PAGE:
- Designers must do justice to the profile of Leolux as a company in the proposals they present; after all the results are intended to be inspirational for Leolux.
- The point of the exercise is to look ahead to the year 2030, so not only is the vision you present important, the process you use as a designer to arrive at this outcome is just as relevant. So that both the conclusions and the reasoning behind your concept are clear.
- The results will be presented at DDW19. In addition to developing a vision, the designers should also come up with a proposal for this presentation.
- Leolux is looking for a visually expressive (and imaginative) vision on living, not for a new piece of furniture or the new furniture collection for 2030.
Registering for What if Lab: Living 2030 can be done until 23rd of June 2019 23:59 through this link. We do not need you to provide a design for this What if Lab yet, but would you please upload your brief motivation (max. 600 words) and a condensed portfolio (3-5 relevant projects).
Please note: with the registration form it isn’t possible to save the completed data in the meantime, in order to continue at a later time. We recommend working out your text before filling in the registration form.
Description of relevant projects: max. 150 words each project
Motivation for participation: max. 600 words
Minimal image size: 600 pixels wide, 72 dpi
Maximum file size: 2 MB
Before registering, please remember to read the Terms and Conditions of Participation below. Upon registration you automatically agree to the terms and conditions as described in the document 'Terms and conditions of participation WIL Leolux'. The terms and conditions are in Dutch, if Dutch is not your native language and you would like to discuss the details or more information please contact programme manager Dries van Wagenberg (firstname.lastname@example.org).
The three selected participants will each receive an amount of €750 for the hours they will spend participating in the masterclass given by Leolux. This masterclass will take place on the 4th of July 2019 at Leolux in Venlo and will last all day.
In addition, participants will each receive an amount of €2,500 for the development of a concept and the corresponding intermediate meetings and a presentation on the 20th of August 2019.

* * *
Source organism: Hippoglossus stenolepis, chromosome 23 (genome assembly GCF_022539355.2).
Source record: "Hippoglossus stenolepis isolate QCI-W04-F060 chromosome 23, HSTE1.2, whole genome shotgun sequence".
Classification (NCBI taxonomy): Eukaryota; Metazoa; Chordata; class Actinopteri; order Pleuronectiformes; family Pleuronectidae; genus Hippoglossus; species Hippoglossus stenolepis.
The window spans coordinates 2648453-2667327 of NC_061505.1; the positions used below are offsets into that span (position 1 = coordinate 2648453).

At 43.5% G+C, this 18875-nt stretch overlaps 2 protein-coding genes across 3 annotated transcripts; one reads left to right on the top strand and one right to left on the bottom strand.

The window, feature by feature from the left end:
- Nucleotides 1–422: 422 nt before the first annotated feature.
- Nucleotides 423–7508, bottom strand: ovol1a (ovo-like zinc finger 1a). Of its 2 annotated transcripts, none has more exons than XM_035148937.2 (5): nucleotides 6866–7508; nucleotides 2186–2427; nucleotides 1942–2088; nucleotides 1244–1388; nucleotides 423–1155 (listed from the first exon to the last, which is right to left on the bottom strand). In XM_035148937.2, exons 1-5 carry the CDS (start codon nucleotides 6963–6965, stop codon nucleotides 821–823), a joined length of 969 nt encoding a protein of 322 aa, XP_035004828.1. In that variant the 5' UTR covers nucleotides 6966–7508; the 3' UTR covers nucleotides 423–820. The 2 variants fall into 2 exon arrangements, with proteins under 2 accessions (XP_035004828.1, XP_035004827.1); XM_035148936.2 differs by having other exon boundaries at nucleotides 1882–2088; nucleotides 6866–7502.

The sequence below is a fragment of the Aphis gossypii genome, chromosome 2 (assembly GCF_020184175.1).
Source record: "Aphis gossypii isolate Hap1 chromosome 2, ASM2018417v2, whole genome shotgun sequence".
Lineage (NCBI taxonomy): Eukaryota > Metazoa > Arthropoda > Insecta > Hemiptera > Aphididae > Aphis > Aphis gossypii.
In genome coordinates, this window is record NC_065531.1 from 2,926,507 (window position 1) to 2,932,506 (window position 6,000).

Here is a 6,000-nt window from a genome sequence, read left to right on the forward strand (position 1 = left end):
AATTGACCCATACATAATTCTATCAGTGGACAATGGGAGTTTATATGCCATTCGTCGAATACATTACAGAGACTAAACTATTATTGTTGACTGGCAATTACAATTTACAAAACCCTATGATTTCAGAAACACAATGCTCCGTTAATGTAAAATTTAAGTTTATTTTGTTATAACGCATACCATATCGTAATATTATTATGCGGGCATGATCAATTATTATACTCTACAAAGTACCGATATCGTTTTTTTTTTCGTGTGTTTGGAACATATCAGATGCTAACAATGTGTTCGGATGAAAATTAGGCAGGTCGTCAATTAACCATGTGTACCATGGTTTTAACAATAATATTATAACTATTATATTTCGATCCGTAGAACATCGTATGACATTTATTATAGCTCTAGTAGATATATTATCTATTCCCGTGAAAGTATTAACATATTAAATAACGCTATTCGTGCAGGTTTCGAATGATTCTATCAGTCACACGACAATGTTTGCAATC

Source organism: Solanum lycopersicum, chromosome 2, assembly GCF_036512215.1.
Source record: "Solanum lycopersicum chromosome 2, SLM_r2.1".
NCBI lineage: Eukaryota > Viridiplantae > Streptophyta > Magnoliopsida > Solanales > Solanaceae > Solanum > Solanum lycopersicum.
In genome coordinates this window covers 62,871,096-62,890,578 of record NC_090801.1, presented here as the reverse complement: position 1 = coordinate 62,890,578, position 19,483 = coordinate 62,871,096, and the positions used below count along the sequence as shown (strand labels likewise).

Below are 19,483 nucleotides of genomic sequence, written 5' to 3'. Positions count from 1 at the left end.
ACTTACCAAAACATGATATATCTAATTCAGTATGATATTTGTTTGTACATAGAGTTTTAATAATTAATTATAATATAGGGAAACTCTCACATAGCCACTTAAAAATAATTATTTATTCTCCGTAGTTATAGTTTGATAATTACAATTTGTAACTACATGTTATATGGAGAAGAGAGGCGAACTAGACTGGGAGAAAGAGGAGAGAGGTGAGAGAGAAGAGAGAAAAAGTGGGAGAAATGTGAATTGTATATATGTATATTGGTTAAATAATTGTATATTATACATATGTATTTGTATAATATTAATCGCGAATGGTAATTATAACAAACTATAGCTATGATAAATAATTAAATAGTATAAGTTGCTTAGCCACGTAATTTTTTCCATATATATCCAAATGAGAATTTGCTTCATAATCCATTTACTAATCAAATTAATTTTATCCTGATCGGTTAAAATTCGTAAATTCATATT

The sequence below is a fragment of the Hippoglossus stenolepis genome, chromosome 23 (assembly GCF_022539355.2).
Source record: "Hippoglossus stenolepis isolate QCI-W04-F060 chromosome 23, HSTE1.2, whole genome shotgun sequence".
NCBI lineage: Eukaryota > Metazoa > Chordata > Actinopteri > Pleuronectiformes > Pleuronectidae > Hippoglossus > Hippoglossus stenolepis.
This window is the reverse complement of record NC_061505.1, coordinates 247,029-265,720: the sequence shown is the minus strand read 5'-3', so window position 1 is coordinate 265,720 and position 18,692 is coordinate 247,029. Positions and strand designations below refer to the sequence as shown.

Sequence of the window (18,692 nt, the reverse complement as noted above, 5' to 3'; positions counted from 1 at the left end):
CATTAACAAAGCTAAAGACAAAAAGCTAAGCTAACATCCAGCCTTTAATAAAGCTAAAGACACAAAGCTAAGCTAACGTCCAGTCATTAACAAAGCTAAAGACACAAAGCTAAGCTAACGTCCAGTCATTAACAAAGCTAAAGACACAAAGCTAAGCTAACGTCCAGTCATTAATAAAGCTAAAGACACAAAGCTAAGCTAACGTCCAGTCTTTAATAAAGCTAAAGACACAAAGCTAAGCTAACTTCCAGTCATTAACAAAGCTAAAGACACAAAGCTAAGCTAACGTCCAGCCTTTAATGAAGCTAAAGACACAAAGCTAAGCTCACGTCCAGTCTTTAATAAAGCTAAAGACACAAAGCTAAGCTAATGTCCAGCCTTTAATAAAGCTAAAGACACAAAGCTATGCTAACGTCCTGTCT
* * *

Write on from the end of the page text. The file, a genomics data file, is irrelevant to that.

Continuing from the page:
The participant(s) selected to develop the concept into a design with an elaborate visualisation (for example in a prototype, concept, drawing or video) will receive a fee of € 7,500. This remuneration is to compensate for the hours worked, cost for execution in the exhibition at Dutch Design Week will have to be agreed on by Leolux. All amounts are excl. VAT.
The final concepts, prototypes and scenario’s will be exposed during Dutch Design Week.
The intellectual property rights ("IP") and copyrights of the concept designs not selected by the jury for further development on 20/08 2019 will remain entirely with the participants. Leolux is only granted the right of use for non-commercial purposes (e.g. publicity purposes), which may be used after informing the relevant Participant. The name of the creator must always be stated.
Leolux is entitled to use the intellectual property rights from the concepts selected for further development within the scope of the What if Lab, free of charge. As a result of this transfer, Leolux has unlimited rights to exploit the design, without any compensation other than the remuneration for participation in the What if Lab. However, Leolux is obliged, if it decides to continue to develop the design after What if Lab, first and foremost to enter into exclusive discussions with the designer in question in order to investigate whether the designer could and would like to develop it further.
The output we expect from this assignment are visions of the future, which Leolux can use to help develop the future collections. So designs for specific pieces of furniture are not required. However, if furniture designs are created as part of the process of developing a concept, and Leolux wishes to put these designs into production at some stage, new agreements must be made between the designer and Leolux to allow this.
A complete version of the terms and conditions regarding Intellectual Property can be found in the Terms and Conditions of Participation.
After the deadline for registration (23-06-2019) has passed, the registrations will be transferred to Leolux. In consultation with DDF and an external designer, three design studios will be selected to work in this What if Lab. They will be invited to participate in a masterclass at Leolux, after which they will independently develop a concept for the subsequent seven weeks. Progress interviews will be planned with Leolux to discuss headway, criteria, expectations and check practical feasibility.
The designers will present the final concepts to a jury comprising of Leolux employees, a representative of DDF and an external designer. Based on these presentations and the contact during the project, they will decide on whether Leolux would like to continue to develop one or more of the concepts within the What if Lab. If this proves to be the case, another period of eight weeks will follow for the designer(s) concerned, in which the concept will be fleshed out with a number of intermediate meetings and a Demo Day in which the concepts will be developed further. An extensive visualization is expected that shows the follow-up research subsequent to the concept phase. These results will be presented to Leolux on the 25th of September 2019. The designer(s) will develop these results in collaboration with Leolux and will be exposed during Dutch Design Week, 19 – 27 October.
|Deadline for applications
|Masterclass for selected designers
|Update meeting 1
|Update meeting 2
|Date to be determined
|Presentation concepts and selection
|Update meeting 3 (clear what will be presented at DDW)
|Dutch Design Week
|19 - 27 October
Many reports and outlooks for the year 2030 exist, such as those prepared by ISS and Deloitte, which attempt to identify megatrends that will develop in the coming years. During the master class, Zuzanna Skalska will also reveal the trends she sees to the participating designers. Furthermore, understanding the past often gives us the ability to look into the future successfully. Would you like to know more about the history of Leolux? Download 'Talenten', a reference work on this subject, below.